After you present the case file you pass out to students (in small groups) evidence bags with various primary sources. Make it a mystery -- blackout names (as if they have been censored). Also, type up a list of questions you want students to be able to answer about the cases in question.
The case numbers and pictures are strategic -- use them to draw in the student (why those case numbers, etc).
While for my classroom this works with notable alumni, this can also work in other areas. Suggestions at the conference included exits off the turnpike (who are they named after), the names of cities, examination of important events, literary figures, scientists -- the opportunities here are endless.
Please feel free to post any questions about this you might have and I will definitely help out with what I know. Oh, and buy Dr. Williams' book -- the strategies are transformative.
I am about to blow your mind with a way to use MUSIC to give students context and deep analysis of a period of time/movement/really anything you want. This method is called KEYNOTING. Enjoy! I hope I just blew your mind. If you want more on these cool teaching strategies, check out Dr. Yohuru Williams' book Teaching U.S. History Beyond the Textbook: Six Investigative Strategies, Grades 5-12.
1) Select the theme or concept you will be having students work through. In the example, we used the concept of internalized racism and the black is beautiful movement.
2) Come up with a series of questions. These should be tied to your subject area. We worked through this using a more humanities driven approach to teaching English. Example: Who was the president? What was the unemployment rate? Who was the biggest celebrity that year? What's going on in foreign and domestic policy at the time? REMEMBER: These questions will remain consistent for the lesson -- doesn't matter which song the students are working on.
3) Have students work in small groups -- give them the year and have them use their technology tools to answer the questions based on the year.
4) Bring class back together for a report out -- chart the answers somewhere (board or a Google doc), etc.
5) Expose the students to the songs -- for our example we used Nina Simone (1966) Four Women, India Arie (2001) Video, and Kendrick Lamar (2015) Complexion -- focused on the feature by Rhapsody.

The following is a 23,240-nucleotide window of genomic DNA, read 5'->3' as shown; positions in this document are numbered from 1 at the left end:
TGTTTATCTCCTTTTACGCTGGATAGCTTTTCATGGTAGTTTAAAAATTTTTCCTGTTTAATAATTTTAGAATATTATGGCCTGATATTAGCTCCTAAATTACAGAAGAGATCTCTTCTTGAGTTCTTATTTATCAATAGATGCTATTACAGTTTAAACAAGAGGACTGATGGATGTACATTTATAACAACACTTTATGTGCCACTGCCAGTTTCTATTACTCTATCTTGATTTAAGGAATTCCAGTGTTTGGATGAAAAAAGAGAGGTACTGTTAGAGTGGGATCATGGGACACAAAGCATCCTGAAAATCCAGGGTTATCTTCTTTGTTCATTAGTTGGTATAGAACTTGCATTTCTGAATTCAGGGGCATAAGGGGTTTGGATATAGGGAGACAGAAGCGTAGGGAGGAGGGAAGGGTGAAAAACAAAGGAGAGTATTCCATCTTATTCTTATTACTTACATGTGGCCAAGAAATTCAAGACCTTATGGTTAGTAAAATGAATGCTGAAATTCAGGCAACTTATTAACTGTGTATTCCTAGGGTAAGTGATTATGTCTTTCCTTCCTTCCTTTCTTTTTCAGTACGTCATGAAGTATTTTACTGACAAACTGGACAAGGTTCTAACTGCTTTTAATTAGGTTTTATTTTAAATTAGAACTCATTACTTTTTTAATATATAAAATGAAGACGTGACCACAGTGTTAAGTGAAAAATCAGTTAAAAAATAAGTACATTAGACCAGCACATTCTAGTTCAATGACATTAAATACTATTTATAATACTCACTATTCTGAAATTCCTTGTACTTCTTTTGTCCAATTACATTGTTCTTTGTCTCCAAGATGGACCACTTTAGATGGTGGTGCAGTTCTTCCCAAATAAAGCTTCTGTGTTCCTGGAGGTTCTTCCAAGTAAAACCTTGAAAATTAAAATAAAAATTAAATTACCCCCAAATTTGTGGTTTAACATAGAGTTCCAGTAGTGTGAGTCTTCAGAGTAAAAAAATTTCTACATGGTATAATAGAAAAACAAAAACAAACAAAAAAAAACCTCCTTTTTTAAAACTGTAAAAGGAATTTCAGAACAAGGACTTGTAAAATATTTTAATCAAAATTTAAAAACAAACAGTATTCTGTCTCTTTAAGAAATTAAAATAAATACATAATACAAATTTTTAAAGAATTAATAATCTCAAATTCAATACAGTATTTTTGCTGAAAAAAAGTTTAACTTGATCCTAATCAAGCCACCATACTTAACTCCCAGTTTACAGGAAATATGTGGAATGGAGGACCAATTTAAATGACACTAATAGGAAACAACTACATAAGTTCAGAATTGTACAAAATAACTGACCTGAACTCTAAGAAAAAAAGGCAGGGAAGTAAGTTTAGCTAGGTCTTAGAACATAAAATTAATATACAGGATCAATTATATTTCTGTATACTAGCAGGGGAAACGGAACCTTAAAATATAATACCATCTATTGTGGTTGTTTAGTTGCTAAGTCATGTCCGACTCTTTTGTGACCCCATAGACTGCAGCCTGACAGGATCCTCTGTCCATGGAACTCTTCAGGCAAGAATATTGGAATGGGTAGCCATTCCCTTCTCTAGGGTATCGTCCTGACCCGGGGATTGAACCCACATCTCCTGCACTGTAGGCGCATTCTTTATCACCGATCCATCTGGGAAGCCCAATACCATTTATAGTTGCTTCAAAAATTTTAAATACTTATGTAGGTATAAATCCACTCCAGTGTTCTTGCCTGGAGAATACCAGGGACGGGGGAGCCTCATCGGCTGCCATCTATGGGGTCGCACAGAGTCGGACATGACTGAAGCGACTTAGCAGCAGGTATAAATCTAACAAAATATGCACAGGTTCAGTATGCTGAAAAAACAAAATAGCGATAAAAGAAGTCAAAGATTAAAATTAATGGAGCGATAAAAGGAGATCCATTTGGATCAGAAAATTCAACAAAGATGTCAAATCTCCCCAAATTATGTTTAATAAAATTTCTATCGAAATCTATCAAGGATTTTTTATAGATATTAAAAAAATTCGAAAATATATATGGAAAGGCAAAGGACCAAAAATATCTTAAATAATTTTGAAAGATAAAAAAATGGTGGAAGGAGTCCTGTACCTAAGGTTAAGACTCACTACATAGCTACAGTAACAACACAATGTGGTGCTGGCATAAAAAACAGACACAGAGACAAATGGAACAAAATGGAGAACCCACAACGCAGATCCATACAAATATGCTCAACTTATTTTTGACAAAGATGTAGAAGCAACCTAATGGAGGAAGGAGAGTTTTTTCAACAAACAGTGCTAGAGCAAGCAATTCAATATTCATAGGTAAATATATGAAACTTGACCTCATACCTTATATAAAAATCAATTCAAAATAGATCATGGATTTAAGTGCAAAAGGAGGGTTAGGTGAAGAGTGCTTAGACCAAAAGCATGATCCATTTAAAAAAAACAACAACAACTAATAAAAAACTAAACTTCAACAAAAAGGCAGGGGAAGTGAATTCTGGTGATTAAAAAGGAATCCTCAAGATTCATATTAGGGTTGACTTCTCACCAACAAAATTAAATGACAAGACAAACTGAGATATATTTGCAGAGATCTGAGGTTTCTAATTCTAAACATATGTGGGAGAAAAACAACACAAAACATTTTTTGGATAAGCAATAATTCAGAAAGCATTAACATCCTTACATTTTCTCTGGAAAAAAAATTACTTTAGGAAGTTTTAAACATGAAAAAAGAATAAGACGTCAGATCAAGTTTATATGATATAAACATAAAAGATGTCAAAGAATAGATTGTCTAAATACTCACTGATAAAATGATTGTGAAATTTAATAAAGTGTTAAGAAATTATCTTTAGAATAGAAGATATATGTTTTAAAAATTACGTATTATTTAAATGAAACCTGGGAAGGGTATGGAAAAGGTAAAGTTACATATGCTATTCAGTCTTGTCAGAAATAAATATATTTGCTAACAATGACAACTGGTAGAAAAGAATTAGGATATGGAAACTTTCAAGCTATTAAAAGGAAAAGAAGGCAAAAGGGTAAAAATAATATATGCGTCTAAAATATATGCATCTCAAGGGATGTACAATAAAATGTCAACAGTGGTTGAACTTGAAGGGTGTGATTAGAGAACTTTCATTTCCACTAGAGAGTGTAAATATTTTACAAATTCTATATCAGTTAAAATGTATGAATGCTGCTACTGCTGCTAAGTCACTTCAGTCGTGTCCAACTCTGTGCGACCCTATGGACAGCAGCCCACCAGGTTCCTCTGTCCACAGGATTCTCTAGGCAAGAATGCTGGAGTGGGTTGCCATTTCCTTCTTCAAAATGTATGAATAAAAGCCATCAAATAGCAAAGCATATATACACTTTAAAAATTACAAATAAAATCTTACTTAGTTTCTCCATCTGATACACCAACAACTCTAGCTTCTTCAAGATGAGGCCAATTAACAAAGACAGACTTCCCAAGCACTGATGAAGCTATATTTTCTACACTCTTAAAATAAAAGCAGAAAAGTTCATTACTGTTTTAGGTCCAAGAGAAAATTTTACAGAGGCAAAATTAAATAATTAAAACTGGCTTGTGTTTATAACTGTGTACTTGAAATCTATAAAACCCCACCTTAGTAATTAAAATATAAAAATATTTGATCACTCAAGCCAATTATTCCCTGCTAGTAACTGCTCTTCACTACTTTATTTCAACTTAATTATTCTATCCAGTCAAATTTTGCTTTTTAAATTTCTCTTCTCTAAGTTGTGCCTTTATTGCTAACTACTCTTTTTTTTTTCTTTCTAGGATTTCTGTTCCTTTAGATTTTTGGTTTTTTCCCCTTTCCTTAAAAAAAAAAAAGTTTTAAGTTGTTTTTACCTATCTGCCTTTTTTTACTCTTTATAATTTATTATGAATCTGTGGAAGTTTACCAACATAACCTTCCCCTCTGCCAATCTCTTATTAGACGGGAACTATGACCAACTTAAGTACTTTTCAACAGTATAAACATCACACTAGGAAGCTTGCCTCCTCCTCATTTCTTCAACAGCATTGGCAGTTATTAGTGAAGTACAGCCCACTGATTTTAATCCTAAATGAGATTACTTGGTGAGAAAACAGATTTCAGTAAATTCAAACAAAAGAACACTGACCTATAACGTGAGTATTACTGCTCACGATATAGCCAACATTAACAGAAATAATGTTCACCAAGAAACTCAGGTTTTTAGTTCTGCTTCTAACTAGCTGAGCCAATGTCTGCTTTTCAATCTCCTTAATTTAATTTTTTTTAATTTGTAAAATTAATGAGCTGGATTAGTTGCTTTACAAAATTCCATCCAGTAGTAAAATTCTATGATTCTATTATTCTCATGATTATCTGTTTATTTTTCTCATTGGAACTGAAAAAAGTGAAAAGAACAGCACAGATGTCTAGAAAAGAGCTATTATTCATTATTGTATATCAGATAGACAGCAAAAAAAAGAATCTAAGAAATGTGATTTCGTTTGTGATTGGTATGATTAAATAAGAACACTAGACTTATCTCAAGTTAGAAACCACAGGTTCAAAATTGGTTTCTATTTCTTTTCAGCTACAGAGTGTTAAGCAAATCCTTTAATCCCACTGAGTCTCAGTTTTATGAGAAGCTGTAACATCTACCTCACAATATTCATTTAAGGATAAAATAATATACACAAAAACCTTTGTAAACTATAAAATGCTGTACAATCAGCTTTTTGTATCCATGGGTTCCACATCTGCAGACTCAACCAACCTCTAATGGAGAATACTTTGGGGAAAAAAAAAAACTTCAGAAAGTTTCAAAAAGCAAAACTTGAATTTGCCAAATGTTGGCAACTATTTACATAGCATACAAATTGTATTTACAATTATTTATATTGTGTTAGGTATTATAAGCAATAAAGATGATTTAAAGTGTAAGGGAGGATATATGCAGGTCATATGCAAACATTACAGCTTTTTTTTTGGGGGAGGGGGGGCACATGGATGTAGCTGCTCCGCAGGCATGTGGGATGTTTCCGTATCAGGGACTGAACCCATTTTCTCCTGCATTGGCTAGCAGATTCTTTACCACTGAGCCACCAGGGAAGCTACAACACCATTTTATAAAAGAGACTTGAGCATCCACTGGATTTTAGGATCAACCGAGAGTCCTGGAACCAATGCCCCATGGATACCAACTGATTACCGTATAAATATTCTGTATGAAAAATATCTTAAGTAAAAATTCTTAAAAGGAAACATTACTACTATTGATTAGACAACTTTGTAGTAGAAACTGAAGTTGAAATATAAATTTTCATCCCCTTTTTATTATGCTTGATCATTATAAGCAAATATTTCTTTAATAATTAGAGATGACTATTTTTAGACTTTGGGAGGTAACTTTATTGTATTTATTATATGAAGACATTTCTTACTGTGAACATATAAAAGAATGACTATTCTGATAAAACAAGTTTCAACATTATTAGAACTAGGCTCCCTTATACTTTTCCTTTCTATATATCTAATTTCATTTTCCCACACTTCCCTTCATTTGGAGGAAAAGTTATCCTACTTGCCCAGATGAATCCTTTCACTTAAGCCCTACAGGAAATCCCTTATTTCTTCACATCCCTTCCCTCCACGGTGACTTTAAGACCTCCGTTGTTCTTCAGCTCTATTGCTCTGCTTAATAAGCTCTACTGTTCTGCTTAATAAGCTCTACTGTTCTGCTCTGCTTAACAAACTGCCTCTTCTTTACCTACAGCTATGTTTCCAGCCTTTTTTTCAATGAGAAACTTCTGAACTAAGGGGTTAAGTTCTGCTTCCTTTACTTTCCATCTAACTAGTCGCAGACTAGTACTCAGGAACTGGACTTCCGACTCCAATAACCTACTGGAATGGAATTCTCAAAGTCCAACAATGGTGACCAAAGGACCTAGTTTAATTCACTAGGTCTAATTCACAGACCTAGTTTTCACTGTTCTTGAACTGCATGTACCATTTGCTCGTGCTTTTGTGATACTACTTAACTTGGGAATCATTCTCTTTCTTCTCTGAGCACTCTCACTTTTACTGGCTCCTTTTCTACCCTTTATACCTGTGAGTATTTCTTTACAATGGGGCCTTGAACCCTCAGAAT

6) Whole class discussion and close reading of the lyrics -- keeping in mind the overarching theme.
Remember: Your going to want to provide copies of the lyrics and close read the selections to speak to the historical periods or issues you are working on throughout the lesson.
Sample of the questions and "student answer":
Closing thoughts: Differentiation opportunity: Since the questions remain consistent you could easily differentiate for a particular roster, you could select one song in the middle that speaks to the theme based on the average year of birth for the class (ENGAGE!).
As a teacher leader and advocate for kids, families, and teachers in Louisiana I was so excited to hear that I would be able to attend the 2017 :Teacher Leader Summit. It was hosted last week at the Morial Convention Center in New Orleans.
The sessions I was most interested in attending were related to the new end-of-course testing for 9th and 10th grade English language arts. Basically, what I learned is that the new EOC structurally represents the PARCC assessments in the multi-part questioning approach to reading comprehension and analysis.
I found a few amazing resources to help teachers prepare and ask BLOOMS aligned questions:
Essentially, your level 1 question should be of the basic (remember/understand) level of comprehension and then the level 2 question should extend the student into (evaluation/analysis) level thinking.
Written tasks will extend the student even further and will require instruction in paragraph stems as a method of scaffolding for struggling writers. I found a number of great paragraph stems to checkout through Pinterest. Here are a few of the best ones:
- Elgin ISD ELL Project